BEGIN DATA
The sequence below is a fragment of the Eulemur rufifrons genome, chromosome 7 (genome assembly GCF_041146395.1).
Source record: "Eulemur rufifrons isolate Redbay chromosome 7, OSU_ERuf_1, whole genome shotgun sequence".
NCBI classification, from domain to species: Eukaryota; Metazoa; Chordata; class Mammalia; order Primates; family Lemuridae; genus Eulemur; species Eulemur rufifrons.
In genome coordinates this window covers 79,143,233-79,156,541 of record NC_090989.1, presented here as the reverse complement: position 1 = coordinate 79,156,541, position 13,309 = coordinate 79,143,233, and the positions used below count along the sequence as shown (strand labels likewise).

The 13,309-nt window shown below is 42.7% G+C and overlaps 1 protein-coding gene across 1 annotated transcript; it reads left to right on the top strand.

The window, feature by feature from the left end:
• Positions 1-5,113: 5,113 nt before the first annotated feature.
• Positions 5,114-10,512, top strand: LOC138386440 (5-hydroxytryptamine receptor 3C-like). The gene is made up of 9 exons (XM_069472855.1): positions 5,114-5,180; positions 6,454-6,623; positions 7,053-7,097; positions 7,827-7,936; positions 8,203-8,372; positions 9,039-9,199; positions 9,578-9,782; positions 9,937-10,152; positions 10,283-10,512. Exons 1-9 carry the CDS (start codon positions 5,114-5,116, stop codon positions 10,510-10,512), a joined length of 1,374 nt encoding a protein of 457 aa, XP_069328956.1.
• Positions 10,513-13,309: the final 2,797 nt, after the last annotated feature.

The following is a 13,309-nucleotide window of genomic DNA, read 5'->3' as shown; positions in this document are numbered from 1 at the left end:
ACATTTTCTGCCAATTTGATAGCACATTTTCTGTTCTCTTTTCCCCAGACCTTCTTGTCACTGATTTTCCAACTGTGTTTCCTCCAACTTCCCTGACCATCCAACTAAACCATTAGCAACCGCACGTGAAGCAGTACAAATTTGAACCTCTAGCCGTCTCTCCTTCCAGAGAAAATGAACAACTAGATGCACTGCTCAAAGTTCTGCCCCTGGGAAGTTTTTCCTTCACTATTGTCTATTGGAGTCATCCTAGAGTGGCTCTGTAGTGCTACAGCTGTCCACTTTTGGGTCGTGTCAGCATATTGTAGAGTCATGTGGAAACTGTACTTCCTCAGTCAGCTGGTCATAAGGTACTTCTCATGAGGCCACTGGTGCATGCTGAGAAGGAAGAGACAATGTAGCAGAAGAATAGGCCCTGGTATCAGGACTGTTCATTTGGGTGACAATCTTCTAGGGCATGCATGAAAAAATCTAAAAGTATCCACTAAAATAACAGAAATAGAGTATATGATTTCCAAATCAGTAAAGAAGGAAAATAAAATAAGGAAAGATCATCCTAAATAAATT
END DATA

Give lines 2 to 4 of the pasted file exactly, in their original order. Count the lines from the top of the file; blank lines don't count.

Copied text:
Source record: "Eulemur rufifrons isolate Redbay chromosome 7, OSU_ERuf_1, whole genome shotgun sequence".
NCBI classification, from domain to species: Eukaryota; Metazoa; Chordata; class Mammalia; order Primates; family Lemuridae; genus Eulemur; species Eulemur rufifrons.
In genome coordinates this window covers 79,143,233-79,156,541 of record NC_090989.1, presented here as the reverse complement: position 1 = coordinate 79,156,541, position 13,309 = coordinate 79,143,233, and the positions used below count along the sequence as shown (strand labels likewise).